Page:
Francis Arinze: Youngest living bishop that witnessed a defining Catholic moment
“The Church should never depart from the sacred treasure of truth inherited from the Fathers. But at the same time, she must ever look to the present, to the new conditions and the new forms of life introduced into the modern world,” said Pope John XXIII, in his Opening Speech to the Second Vatican Council in St Peter’s, Vatican, October 11 1962.
Fifty-eight years ago, marked the largest reform the Catholic church had experienced in centuries. Years after the second Vatican council was conducted, the Catholic mass changed from Latin to English, lay people led scripture readings, and Catholics strengthened their relationships with protestants and other religions.
The goal was to update the structure of the Catholic church to blend with the new changes that emerged post-World War II.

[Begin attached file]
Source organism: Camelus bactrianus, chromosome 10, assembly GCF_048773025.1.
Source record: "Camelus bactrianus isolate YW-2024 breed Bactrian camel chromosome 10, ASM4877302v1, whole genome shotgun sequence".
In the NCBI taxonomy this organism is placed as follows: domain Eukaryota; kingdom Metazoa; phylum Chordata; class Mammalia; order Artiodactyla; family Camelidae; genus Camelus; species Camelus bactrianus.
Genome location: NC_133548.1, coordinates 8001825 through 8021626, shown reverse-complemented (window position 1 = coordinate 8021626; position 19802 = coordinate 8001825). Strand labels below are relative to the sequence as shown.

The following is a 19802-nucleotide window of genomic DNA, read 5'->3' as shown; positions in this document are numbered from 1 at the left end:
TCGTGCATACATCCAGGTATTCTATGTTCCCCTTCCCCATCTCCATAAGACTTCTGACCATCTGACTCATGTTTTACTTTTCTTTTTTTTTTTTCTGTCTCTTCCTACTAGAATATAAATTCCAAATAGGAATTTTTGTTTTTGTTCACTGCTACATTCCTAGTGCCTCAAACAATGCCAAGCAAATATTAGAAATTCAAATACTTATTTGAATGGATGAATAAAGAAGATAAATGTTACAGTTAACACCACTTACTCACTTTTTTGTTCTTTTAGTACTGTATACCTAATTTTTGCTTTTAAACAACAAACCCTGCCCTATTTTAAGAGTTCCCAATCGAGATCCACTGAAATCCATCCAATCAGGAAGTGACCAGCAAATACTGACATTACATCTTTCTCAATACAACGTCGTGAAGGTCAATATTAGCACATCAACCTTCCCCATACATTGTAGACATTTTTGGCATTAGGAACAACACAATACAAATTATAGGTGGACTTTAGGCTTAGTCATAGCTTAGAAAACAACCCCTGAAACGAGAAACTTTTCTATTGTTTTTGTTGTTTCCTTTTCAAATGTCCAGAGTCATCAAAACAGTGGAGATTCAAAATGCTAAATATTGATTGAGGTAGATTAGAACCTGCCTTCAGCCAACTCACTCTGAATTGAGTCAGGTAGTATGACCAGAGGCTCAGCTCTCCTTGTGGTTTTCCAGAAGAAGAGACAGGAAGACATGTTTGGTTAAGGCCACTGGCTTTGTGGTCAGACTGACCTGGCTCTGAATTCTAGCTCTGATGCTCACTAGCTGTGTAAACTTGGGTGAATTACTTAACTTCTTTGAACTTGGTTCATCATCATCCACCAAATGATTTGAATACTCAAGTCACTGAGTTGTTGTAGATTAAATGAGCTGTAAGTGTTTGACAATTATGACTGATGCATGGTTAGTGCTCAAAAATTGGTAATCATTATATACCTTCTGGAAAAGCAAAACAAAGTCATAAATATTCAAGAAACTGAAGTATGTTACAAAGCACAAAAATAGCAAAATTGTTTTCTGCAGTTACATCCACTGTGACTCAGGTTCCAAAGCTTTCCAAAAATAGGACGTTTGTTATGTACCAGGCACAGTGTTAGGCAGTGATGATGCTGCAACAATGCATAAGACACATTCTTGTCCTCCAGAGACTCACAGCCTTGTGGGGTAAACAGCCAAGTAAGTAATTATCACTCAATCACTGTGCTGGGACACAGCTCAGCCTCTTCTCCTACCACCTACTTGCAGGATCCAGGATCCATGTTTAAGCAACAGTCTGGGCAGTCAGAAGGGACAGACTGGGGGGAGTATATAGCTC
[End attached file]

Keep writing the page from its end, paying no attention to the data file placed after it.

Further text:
Out of about 2,500 council fathers that took part in the second Vatican council, only six are still alive, including one Nigerian, Francis Arinze.
Arinze is a 90-year-old Nigerian Cardinal, born November 1, 1932, in Eziowelle, Onitsha, Nigeria. He was the youngest bishop to attend the second ecumenical council. Ecumenical councils are meetings of all the bishops, which happen every 100 years. They are also called to respond to a crisis or a change in society.
He became the youngest Roman Catholic bishop in the world when Archbishop Charles Heerey consecrated him on August 29 1965, at the age of 32.